First UK tick-borne parasite found in sheep
CONCERNS have been raised after Glasgow scientists found evidence of a potentially deadly tick-borne parasite for the first time in the UK .
The organism – named B. venatorum – causes babesiosis, a disease recognised as an emerging infection in humans.
The University of Glasgow reports the organism has now been identified in sheep in the north-east of Scotland.
It has been recorded extensively in China and in Italy but has never previously appeared in the UK.
The European Centre for Disease Prevention and Control said infected people may get symptoms such as flu and jaundice but severe cases can lead to death.
Willie Weir, senior university clinician, said it “represents a new risk to humans working, living, or hiking in areas with infected ticks”.
GLASGOW is aiming to phase out single-use plastics by 2022.
The target has been set in a new strategy which bids to free the city of all “unnecessary plastic” by 2030.
Glasgow City Council has drawn up a 24-point action plan amid concerns over the harmful impact plastic is having on the natural world.
The strategy follows public consultation on plastic reduction earlier this year, which received over 1500 responses and “overwhelming support” for action on single-use plastics.
Key measures included in the plan are a feasibility study on a citywide ban of certain single use plastic items, developing Glasgow’s first plastic-free shopping zone, extending the number of free top-up taps for refilling reusable water bottles, supporting projects that remove plastics from the city’s water ways and exploring the possibility of Glasgow’s first plastic free school.
It also includes a call to tighten up legislation on single-use plastics, such as plastic bags and plastic packaging, and looks at how the council can lead by example on reducing the use of unnecessary plastics.
A communication and education campaign on how to reduce, reuse and recycle plastic is a viewed as integral to achieving the 2030 target.
Andy Waddell, director of operations for the council’s neighbourhoods and sustainability department, said: “Plastic has become an ever present feature of modern life and it has any number of vital applications.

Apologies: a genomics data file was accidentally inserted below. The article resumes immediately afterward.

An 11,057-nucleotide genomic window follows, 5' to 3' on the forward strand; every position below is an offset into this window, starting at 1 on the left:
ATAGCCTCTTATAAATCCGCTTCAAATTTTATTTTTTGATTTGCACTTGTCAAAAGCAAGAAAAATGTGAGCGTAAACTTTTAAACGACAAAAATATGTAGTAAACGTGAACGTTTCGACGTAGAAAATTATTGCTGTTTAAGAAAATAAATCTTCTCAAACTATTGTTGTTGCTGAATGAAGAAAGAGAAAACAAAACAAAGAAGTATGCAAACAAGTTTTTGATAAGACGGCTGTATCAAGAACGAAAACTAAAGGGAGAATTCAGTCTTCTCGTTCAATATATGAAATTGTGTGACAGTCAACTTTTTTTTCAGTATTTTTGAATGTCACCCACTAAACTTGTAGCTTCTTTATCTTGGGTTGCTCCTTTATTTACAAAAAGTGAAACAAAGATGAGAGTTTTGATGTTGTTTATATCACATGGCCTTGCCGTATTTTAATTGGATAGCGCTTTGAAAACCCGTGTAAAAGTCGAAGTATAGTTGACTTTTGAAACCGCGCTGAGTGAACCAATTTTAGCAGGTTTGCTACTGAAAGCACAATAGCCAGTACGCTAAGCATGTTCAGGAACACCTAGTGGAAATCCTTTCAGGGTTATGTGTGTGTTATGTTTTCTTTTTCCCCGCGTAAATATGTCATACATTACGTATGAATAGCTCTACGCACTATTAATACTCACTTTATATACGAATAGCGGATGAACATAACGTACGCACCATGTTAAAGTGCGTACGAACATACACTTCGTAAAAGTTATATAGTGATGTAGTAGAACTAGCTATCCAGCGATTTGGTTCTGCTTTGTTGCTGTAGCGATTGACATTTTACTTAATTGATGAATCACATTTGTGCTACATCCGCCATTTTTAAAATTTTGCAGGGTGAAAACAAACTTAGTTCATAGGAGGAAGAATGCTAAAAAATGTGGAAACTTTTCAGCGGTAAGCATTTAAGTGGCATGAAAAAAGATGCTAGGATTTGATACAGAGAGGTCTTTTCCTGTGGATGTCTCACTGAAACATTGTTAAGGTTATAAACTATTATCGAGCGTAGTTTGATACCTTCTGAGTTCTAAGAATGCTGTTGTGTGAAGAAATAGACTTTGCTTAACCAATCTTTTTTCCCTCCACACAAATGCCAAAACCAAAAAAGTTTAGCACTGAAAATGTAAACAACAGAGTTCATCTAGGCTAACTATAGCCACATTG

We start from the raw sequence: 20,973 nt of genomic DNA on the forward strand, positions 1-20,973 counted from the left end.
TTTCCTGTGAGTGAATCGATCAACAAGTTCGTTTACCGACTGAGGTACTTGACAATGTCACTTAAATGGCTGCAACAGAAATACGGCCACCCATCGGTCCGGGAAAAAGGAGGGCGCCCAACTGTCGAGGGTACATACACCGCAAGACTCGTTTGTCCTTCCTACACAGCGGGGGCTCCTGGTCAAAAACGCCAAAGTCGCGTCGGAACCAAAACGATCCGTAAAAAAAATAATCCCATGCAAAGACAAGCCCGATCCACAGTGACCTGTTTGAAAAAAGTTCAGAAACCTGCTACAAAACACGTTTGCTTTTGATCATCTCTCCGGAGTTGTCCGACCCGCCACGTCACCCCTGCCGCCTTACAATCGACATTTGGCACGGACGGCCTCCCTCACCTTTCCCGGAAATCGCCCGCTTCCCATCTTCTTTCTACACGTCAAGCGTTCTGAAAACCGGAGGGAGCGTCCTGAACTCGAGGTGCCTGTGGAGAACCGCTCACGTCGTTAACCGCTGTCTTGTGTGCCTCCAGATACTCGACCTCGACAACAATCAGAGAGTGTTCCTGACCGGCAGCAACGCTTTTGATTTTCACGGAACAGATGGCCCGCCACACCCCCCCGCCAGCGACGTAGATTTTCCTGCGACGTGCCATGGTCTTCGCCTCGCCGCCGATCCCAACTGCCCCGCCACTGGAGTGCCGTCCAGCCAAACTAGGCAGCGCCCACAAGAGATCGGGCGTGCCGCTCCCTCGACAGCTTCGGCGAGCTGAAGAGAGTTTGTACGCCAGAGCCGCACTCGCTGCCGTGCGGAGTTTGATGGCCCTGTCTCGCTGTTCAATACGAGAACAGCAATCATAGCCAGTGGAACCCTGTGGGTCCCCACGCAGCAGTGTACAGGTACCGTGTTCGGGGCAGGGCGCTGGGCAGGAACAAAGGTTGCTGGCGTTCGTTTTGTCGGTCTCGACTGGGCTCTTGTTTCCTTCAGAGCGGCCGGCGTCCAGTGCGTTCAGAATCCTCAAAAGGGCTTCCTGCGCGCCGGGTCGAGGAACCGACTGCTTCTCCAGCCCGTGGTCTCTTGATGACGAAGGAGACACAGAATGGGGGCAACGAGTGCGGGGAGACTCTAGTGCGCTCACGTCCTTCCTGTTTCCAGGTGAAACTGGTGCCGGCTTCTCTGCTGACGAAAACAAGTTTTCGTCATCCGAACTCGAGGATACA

“From medical equipment to car safety features, computers and wheelie bins, plastic shows it usefulness time and time again.
“But we do live in a throwaway society and we do take for granted the impact that flows from treating so many plastic products as instantly disposable.
“The plastic reduction strategy is therefore about seeking alternatives to plastic but also an alternative approach to how we use plastic itself.”
He added: “Plastic clearly has its place, but aiming to end the unnecessary use of plastic will have a significant positive impact on the environment.
“There is already a huge amount of scope for our habits to change and technology is evolving so quickly that our norms will be transformed in the years ahead.
“The action plan sets a course for rapid change in the initial stages and we intend to update our plans on a regular basis. This will help us gather momentum but also refine and strengthen its lifespan.
“The action proposed in the strategy can help Glasgow maintain its position in the UK and across Europe as a leading local authority on sustainability issues.”
Ending the use of plastic where that can be avoided or an alternative reusable version of the plastic item exists is the long-term objective of the strategy. But the council says “given the scale of the issue”, the 24-point plan is solely focused on delivering progress in 2020. The plan will be updated and renewed on an annual basis.
The council will also continue to roll-out the Glasgow Cup Movement, which recycles and reduces the use of single-use cups for hot drinks. An environment committee will consider the plan on Tuesday before it goes to the city administration committee for approval. the strategy over
The train was heading to Edinburgh Waverley